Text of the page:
Analysis: What If China Chooses to Blockade Taiwan Rather Than Invade? - M5 Dergi
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Analysis: What If China Chooses to Blockade Taiwan Rather Than Invade?

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There’s a debate raging in defense circles about how China plans to press forward with its goal to take Taiwan. Some believe the People’s Republic of China is readying to conduct a massive amphibious invasion of Taiwan. But there is also the possibility China might consider a blockade.

There’s a debate raging in defense circles about how China plans to press forward with its goal to take Taiwan. Some believe the People’s Republic of China is readying to conduct a massive amphibious invasion of Taiwan.

Others experts, notably in the U.S. Navy, challenge this assessment. They think that the Chinese will use a slower, more methodical method to reabsorb Taiwan, deploying a long-term blockade. This would be supplemented by other non-kinetic approaches such as economic pressure and cyberspace brinkmanship.

China is developing the means to hit Taiwan hard and fast. I remain convinced that Beijing has the capabilities to attempt an amphibious landing this year. That would be a very big risk, however, for Chinese President Xi Jinping, who is already feeling political pressure at home after his failed economic policies and disastrous COVID response protocols.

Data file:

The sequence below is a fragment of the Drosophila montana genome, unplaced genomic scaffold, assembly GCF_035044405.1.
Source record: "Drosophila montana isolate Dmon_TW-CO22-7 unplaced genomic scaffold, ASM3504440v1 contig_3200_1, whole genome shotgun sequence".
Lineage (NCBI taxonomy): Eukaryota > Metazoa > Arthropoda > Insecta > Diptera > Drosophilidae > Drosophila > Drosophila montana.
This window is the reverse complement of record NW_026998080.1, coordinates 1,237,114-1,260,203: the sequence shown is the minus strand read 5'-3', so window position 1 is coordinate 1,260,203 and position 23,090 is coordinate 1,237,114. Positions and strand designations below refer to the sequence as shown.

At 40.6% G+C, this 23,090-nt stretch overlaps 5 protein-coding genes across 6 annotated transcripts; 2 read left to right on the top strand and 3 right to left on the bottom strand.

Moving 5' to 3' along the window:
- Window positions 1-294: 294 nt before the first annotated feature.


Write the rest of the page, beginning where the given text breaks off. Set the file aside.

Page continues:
Reasons Against Invasion of Taiwan by China 

While a full-scale war would certainly rally the country under Xi, it remains a major unknown whether the Chinese could achieve victory over the island – at least before people at home started turning against the war.

It should be noted that, while Beijing views Taiwan as a breakaway province, most Chinese and Taiwanese view each other as culturally Chinese. (Specifically, Han Chinese.) What’s more, both China and Taiwan place a premium on the lives of their sons.

If the war were as violent as many analysts believe, it could destabilize the close-knit familial culture of China, thereby risking Xi’s continued tenure as supreme leader of the PRC.

Plus, China has placed a premium on developing and honing its asymmetrical or unconventional warfare capabilities. We’ve already seen this play out in a variety of ways over the last decade, from illegal island-building in the South China Sea and sustained cyberattacks against Taiwan’s infrastructure, to the deployment of Chinese Coast Guard vessels throughout the region to harass the Philippines, Japan, and Taiwan.

These are not overt declarations of war. But they are all aimed at one thing: undermining and sapping the ability of a targeted nation, such as Taiwan, to resist China’s aggression in the long run.

A Blockade Would Be In Keeping with China’s Hybrid War Doctrine

A blockade, while technically an act of war, would likely not militate a distracted and weak West against China’s military the way a more conventional amphibious invasion would.

Western sources insist that the U.S. Navy has the weapons to devastate any Chinese blockade force around Taiwan. But this would escalate the conflict. It is doubtful that U.S. leadership would choose such a path unless the United States were directly attacked by Chinese forces.

China Aircraft Carrier

Yet a blockade of Taiwan would have dire consequences, not only for the Taiwanese people, but for the world.

The Economic Costs of a Blockade

A recent report that modeled the impacts of a Chinese blockade of Taiwan showed severe ramifications. According to this report, a blockade followed by Western sanctions on China would result in a $5 trillion loss of global gross domestic product.